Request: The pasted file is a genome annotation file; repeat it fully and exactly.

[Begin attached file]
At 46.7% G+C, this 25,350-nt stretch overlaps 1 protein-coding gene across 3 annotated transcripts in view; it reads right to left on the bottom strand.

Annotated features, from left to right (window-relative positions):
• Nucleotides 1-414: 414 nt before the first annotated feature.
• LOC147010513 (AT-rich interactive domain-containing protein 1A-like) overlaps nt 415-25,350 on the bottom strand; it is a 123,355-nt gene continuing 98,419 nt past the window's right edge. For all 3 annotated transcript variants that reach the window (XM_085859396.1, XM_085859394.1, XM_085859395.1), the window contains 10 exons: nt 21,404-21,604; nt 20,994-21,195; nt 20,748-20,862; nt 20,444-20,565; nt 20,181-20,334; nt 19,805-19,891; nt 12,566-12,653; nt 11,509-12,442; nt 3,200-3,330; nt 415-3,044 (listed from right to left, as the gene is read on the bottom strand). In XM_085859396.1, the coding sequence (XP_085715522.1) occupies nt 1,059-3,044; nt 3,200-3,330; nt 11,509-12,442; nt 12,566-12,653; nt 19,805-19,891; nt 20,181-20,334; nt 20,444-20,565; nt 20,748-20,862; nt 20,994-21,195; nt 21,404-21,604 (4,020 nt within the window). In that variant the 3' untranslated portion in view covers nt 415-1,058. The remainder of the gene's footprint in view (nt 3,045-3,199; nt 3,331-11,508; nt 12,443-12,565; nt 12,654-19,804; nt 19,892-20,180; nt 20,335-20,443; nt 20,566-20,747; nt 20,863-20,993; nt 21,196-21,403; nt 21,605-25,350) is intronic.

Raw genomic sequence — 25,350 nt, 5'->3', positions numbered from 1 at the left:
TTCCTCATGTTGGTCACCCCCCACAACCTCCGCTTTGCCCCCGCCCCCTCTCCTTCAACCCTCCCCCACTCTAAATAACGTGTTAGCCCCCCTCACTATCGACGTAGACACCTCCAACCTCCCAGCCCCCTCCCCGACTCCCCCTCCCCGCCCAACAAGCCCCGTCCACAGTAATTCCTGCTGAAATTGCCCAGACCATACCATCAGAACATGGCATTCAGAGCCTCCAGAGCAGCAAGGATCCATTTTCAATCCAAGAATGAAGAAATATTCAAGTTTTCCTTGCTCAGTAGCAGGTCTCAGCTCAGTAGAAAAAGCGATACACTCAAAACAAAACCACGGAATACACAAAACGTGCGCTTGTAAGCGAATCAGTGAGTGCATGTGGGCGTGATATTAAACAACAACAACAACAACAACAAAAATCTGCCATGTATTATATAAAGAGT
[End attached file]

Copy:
At 46.7% G+C, this 25,350-nt stretch overlaps 1 protein-coding gene across 3 annotated transcripts in view; it reads right to left on the bottom strand.

Annotated features, from left to right (window-relative positions):
• Nucleotides 1-414: 414 nt before the first annotated feature.
• LOC147010513 (AT-rich interactive domain-containing protein 1A-like) overlaps nt 415-25,350 on the bottom strand; it is a 123,355-nt gene continuing 98,419 nt past the window's right edge. For all 3 annotated transcript variants that reach the window (XM_085859396.1, XM_085859394.1, XM_085859395.1), the window contains 10 exons: nt 21,404-21,604; nt 20,994-21,195; nt 20,748-20,862; nt 20,444-20,565; nt 20,181-20,334; nt 19,805-19,891; nt 12,566-12,653; nt 11,509-12,442; nt 3,200-3,330; nt 415-3,044 (listed from right to left, as the gene is read on the bottom strand). In XM_085859396.1, the coding sequence (XP_085715522.1) occupies nt 1,059-3,044; nt 3,200-3,330; nt 11,509-12,442; nt 12,566-12,653; nt 19,805-19,891; nt 20,181-20,334; nt 20,444-20,565; nt 20,748-20,862; nt 20,994-21,195; nt 21,404-21,604 (4,020 nt within the window). In that variant the 3' untranslated portion in view covers nt 415-1,058. The remainder of the gene's footprint in view (nt 3,045-3,199; nt 3,331-11,508; nt 12,443-12,565; nt 12,654-19,804; nt 19,892-20,180; nt 20,335-20,443; nt 20,566-20,747; nt 20,863-20,993; nt 21,196-21,403; nt 21,605-25,350) is intronic.

Raw genomic sequence — 25,350 nt, 5'->3', positions numbered from 1 at the left:
TTCCTCATGTTGGTCACCCCCCACAACCTCCGCTTTGCCCCCGCCCCCTCTCCTTCAACCCTCCCCCACTCTAAATAACGTGTTAGCCCCCCTCACTATCGACGTAGACACCTCCAACCTCCCAGCCCCCTCCCCGACTCCCCCTCCCCGCCCAACAAGCCCCGTCCACAGTAATTCCTGCTGAAATTGCCCAGACCATACCATCAGAACATGGCATTCAGAGCCTCCAGAGCAGCAAGGATCCATTTTCAATCCAAGAATGAAGAAATATTCAAGTTTTCCTTGCTCAGTAGCAGGTCTCAGCTCAGTAGAAAAAGCGATACACTCAAAACAAAACCACGGAATACACAAAACGTGCGCTTGTAAGCGAATCAGTGAGTGCATGTGGGCGTGATATTAAACAACAACAACAACAACAACAAAAATCTGCCATGTATTATATAAAGAGT